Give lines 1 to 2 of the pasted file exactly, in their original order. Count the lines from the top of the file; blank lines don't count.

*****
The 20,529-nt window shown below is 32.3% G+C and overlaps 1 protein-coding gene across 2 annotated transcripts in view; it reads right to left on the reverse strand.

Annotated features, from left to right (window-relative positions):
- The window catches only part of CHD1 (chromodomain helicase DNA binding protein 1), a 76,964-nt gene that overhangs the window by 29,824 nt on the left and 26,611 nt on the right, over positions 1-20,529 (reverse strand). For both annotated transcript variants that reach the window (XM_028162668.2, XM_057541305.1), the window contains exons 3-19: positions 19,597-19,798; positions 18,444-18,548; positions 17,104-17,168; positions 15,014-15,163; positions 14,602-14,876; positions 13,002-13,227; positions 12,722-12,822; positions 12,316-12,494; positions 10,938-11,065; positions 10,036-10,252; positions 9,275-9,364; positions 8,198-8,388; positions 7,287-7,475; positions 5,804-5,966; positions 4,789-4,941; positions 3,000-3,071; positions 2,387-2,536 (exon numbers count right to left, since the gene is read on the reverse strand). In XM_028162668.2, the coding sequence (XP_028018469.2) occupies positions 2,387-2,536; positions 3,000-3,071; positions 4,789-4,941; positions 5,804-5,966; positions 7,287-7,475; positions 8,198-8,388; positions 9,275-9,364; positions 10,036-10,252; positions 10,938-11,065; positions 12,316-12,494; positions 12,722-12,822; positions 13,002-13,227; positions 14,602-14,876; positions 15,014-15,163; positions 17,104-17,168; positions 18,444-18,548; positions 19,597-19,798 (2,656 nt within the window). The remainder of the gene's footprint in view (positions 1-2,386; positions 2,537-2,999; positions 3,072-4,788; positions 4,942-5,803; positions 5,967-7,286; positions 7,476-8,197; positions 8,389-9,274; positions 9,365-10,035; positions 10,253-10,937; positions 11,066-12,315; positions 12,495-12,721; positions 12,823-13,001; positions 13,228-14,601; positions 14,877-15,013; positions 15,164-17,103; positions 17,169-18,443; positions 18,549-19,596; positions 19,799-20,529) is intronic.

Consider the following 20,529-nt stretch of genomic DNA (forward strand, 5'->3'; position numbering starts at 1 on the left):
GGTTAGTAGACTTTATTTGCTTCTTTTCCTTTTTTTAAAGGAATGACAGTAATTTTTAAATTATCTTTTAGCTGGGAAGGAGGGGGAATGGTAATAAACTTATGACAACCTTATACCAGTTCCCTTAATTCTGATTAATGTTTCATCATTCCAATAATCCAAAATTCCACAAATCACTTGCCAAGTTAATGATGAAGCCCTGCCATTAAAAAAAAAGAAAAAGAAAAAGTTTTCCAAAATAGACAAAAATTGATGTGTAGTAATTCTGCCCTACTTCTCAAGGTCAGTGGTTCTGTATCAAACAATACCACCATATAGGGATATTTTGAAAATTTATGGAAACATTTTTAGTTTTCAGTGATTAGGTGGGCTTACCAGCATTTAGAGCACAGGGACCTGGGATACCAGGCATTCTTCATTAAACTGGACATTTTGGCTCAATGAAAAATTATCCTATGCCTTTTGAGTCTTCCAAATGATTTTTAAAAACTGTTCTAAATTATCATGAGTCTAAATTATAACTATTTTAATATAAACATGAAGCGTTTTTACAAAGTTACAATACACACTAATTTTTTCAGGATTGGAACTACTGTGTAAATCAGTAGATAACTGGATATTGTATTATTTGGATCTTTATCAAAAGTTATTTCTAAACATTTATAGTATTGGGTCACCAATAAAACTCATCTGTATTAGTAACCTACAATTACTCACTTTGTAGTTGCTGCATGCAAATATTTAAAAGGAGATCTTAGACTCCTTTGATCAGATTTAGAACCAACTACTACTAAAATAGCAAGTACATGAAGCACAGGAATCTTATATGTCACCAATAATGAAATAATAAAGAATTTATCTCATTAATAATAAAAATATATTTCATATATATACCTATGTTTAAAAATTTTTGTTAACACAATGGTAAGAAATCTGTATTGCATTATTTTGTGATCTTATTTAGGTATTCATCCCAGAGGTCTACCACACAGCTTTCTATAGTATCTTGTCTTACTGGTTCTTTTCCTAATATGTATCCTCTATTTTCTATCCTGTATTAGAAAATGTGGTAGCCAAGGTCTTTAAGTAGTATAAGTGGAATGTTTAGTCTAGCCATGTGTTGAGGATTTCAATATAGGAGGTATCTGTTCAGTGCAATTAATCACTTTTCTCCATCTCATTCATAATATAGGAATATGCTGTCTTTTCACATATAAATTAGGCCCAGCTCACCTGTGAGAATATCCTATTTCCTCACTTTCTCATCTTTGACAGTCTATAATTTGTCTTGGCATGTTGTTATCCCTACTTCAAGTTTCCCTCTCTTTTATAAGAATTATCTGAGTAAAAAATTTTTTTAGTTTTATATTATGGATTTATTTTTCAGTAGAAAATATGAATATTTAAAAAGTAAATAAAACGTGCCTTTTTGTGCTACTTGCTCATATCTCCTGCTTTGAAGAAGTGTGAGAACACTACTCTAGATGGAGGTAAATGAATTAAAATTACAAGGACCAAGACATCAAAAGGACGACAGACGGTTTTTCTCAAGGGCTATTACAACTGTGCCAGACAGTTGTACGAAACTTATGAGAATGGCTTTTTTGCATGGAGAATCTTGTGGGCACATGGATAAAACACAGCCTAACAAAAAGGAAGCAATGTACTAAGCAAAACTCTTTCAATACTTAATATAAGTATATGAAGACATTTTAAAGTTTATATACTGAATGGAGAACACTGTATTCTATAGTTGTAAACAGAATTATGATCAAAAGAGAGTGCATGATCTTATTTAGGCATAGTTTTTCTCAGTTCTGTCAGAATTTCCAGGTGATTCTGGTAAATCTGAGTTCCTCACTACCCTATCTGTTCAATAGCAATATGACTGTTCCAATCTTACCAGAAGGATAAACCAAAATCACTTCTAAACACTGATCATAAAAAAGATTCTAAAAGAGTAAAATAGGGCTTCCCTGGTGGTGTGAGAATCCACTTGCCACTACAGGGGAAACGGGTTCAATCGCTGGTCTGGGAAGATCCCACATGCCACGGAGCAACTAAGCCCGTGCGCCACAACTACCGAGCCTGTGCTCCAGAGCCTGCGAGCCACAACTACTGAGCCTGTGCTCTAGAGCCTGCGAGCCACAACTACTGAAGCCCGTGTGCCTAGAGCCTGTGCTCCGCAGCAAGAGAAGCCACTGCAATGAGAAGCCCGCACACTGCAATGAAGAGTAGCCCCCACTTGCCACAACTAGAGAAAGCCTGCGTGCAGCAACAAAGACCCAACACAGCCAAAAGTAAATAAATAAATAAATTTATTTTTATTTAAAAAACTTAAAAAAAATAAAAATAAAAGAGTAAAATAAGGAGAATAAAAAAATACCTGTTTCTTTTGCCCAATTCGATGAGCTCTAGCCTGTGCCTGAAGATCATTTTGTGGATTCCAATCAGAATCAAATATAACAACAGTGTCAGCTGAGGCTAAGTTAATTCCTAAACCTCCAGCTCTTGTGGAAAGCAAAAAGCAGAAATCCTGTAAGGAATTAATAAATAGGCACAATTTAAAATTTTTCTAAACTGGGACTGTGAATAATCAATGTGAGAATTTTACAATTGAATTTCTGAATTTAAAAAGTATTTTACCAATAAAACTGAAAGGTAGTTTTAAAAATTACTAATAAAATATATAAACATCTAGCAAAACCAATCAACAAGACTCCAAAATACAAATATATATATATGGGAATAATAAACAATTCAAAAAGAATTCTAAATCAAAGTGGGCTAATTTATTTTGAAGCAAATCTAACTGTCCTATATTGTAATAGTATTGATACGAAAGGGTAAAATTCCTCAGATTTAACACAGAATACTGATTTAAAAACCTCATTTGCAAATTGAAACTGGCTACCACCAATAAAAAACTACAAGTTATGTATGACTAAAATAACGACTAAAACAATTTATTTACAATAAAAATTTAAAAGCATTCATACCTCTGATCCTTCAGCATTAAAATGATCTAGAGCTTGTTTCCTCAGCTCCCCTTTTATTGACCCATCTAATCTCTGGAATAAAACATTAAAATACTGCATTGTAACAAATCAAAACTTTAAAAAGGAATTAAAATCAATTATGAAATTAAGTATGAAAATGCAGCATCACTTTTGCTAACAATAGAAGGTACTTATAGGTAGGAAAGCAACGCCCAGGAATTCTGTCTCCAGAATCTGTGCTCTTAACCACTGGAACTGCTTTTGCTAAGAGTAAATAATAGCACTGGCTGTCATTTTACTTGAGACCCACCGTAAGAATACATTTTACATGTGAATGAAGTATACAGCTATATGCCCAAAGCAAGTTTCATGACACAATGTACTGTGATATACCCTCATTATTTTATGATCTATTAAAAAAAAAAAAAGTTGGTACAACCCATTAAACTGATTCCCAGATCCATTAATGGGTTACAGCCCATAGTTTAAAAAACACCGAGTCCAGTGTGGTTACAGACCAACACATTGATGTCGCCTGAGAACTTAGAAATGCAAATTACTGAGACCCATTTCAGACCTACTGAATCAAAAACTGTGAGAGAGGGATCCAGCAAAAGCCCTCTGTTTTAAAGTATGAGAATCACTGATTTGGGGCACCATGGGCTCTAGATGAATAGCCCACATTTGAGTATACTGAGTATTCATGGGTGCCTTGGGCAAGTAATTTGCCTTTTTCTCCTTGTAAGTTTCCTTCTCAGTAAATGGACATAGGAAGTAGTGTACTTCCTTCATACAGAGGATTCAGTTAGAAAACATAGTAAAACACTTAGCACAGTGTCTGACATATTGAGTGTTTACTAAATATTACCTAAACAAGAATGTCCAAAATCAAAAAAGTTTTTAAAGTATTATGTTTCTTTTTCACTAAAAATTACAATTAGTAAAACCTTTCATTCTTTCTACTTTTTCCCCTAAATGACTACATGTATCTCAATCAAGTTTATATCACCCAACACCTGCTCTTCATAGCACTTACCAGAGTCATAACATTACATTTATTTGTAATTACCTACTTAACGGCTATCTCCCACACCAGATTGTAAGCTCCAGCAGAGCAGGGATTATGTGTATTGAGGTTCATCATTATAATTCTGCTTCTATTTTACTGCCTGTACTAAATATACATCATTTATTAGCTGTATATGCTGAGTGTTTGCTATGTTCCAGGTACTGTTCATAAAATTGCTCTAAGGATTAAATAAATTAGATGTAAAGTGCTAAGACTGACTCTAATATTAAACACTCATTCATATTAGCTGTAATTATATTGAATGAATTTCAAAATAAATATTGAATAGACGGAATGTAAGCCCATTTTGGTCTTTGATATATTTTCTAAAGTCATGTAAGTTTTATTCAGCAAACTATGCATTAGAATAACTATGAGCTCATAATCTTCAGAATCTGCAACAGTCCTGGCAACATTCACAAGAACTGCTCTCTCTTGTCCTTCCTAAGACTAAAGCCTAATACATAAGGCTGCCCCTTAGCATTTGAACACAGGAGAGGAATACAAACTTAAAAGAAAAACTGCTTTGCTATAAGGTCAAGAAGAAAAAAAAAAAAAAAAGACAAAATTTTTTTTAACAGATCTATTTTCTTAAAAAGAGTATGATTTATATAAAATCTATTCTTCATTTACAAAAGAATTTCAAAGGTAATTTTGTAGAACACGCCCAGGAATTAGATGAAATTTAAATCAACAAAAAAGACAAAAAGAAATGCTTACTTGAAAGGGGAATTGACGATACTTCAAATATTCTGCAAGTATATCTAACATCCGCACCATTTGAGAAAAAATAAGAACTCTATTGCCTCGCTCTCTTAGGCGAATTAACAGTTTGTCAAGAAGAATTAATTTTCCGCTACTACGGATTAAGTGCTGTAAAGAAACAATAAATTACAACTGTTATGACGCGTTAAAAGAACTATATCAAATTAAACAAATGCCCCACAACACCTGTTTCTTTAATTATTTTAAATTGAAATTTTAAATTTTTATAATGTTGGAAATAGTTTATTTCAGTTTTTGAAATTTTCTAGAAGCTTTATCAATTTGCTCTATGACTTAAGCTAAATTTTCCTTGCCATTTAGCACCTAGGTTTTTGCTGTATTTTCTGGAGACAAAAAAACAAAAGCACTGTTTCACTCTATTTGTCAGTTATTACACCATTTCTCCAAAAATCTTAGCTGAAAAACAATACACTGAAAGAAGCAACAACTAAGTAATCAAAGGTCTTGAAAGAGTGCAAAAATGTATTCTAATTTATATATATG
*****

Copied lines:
The 20,529-nt window shown below is 32.3% G+C and overlaps 1 protein-coding gene across 2 annotated transcripts in view; it reads right to left on the reverse strand.

Annotated features, from left to right (window-relative positions):